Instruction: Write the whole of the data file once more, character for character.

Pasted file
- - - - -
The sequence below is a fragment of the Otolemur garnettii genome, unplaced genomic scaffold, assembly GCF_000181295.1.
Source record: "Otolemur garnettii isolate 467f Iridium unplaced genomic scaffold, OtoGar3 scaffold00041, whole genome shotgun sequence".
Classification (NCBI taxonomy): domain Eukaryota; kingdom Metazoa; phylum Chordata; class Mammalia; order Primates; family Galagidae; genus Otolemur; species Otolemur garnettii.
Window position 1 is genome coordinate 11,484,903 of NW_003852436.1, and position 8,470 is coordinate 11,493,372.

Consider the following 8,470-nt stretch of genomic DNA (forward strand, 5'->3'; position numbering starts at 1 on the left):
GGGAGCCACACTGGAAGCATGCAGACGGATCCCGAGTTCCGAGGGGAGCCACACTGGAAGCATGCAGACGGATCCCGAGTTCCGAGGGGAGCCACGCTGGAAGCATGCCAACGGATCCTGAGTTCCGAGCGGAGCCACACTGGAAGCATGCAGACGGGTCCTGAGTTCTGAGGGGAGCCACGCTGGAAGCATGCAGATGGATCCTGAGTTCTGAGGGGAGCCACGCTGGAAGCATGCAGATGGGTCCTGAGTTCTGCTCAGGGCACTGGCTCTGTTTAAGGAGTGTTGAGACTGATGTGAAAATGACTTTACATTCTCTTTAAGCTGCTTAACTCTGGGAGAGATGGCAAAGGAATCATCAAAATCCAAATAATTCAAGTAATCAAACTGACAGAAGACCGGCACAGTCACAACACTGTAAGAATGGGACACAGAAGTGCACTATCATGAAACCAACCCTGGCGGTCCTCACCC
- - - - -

The sequence below is a fragment of the Otolemur garnettii genome, unplaced genomic scaffold, assembly GCF_000181295.1.
Source record: "Otolemur garnettii isolate 467f Iridium unplaced genomic scaffold, OtoGar3 scaffold00041, whole genome shotgun sequence".
Classification (NCBI taxonomy): domain Eukaryota; kingdom Metazoa; phylum Chordata; class Mammalia; order Primates; family Galagidae; genus Otolemur; species Otolemur garnettii.
Window position 1 is genome coordinate 11,484,903 of NW_003852436.1, and position 8,470 is coordinate 11,493,372.

Consider the following 8,470-nt stretch of genomic DNA (forward strand, 5'->3'; position numbering starts at 1 on the left):
GGGAGCCACACTGGAAGCATGCAGACGGATCCCGAGTTCCGAGGGGAGCCACACTGGAAGCATGCAGACGGATCCCGAGTTCCGAGGGGAGCCACGCTGGAAGCATGCCAACGGATCCTGAGTTCCGAGCGGAGCCACACTGGAAGCATGCAGACGGGTCCTGAGTTCTGAGGGGAGCCACGCTGGAAGCATGCAGATGGATCCTGAGTTCTGAGGGGAGCCACGCTGGAAGCATGCAGATGGGTCCTGAGTTCTGCTCAGGGCACTGGCTCTGTTTAAGGAGTGTTGAGACTGATGTGAAAATGACTTTACATTCTCTTTAAGCTGCTTAACTCTGGGAGAGATGGCAAAGGAATCATCAAAATCCAAATAATTCAAGTAATCAAACTGACAGAAGACCGGCACAGTCACAACACTGTAAGAATGGGACACAGAAGTGCACTATCATGAAACCAACCCTGGCGGTCCTCACCC